Though sometimes you will look like a goober anyway, because you really can't dress yourself.

  34. Dryer sheets remove static from your hair and clothing and make your suitcase smell awesome while taking up virtually no room.
  35. Do not, under ANY circumstances, use an airplane lavatory while not wearing shoes. That is not okay. I don’t care how swollen your feet are. Also, consider rolling up the hems of your pants while you are in there, so they don’t brush the floor.
  36. Toilet paper is not a given in many parts of the world. Which is why those little packs of tissues they sell at drugstores are a godsend.
  37. It is far easier to get drunk and make an ass of yourself at 30,000 feet than when you are on the ground.

    Of course, that doesn't mean it's difficult to get drunk on the ground. Just MORE difficult than on a plane.

  38. Border control agents do not get sarcasm.
    – 
  39. If you can’t afford to lose it (either financially or emotionally), don’t pack it.
    – 
  40. When in Bulgaria, never get into a cab that doesn’t have a meter.
    – 
  41. If you’ve selected the window seat, you’d better have a big bladder.
  42. If you are starting a brand-new book on your flight, bring at least one other form of entertainment with you, because that brand-new book might suck.
    – 
  43. Suffer from motion sickness? Ask for a drink that is half ginger ale and half club soda. It will help alleviate nausea without putting you into diabetic shock.
  44. Never check any of the following: your toothbrush, your prescription medications, your deodorant, your pjs.
  45. Wear sunscreen anytime you will be outside, regardless of the temperature or weather.
  46. Regardless of size, never bring more than two bags with you– any more than that is unwieldy and difficult to keep track of.

    This poor gal was more pack mule than human. But she did have the legs of a 25-year-old, so there's that.

  47. Rolling non-wrinkable items before shoving them into your suitcase really does save space.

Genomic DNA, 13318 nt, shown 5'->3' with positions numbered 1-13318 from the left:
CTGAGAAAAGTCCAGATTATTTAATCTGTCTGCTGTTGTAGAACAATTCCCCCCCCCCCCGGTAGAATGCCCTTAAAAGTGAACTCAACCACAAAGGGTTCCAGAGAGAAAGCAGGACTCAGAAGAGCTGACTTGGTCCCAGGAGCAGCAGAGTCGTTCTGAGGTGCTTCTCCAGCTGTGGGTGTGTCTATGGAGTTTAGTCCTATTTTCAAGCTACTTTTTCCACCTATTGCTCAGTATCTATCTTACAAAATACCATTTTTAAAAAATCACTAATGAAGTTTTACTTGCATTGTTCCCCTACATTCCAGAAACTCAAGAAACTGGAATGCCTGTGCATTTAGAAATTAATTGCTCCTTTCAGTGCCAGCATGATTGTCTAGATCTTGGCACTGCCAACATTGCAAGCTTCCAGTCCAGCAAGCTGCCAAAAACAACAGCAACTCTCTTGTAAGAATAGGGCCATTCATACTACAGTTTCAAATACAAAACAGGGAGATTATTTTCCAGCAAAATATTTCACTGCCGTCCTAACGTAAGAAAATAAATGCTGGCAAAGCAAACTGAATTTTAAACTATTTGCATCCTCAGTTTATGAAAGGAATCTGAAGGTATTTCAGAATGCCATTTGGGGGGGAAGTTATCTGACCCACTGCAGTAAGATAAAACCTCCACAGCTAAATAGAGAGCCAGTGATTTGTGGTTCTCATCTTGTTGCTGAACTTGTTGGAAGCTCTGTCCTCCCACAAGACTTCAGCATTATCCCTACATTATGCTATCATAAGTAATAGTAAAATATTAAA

48. A passport protector is the most useless item anyone can buy, ever.
  49. If you’ve forgotten something, check with the hotel before running to a drugstore. Most housekeeping departments carry toothbrushes, combs, sewing kits, shower caps, and disposable razors that they will give you free of charge.

    Bonus! If you get a teeny tiny tube of toothpaste, you can pretend you are a giant.

  50. Budget hotels almost always offer free wi-fi. Luxury hotels will charge you for it. This is almost always the case.
  51. Sleeping in while traveling is only acceptable if there is absolutely NOTHING better to do. In other words, it’s never acceptable.
    – 
  52. Never trust a theater review from a London critic.
    – 
  53. Don’t take foreign guests to an Americanized version of their cuisine. I know I shouldn’t generalize, but NO ITALIAN HAS EVER WANTED TO GO TO THE OLIVE GARDEN.
  54. If a restaurants posts its menu in more than three languages, the food is probably going to suck.
    – 
  55. And, most importantly: never, EVER leave any valuables in your vehicle. I don’t care if it’s safely hidden in the trunk. I don’t care if you’re parked in the safest part of town. Don’t do it. It’s not worth the risk.

Phew. Okay – that’s the entirety of my travel knowledge. Seriously, that’s it. It will be another year before I have anything even remotely useful to share. But what about you? Surely you must have some useful nugget of travel wisdom you’ve been dying to share. If so, leave your sage advice in the comments for all to see.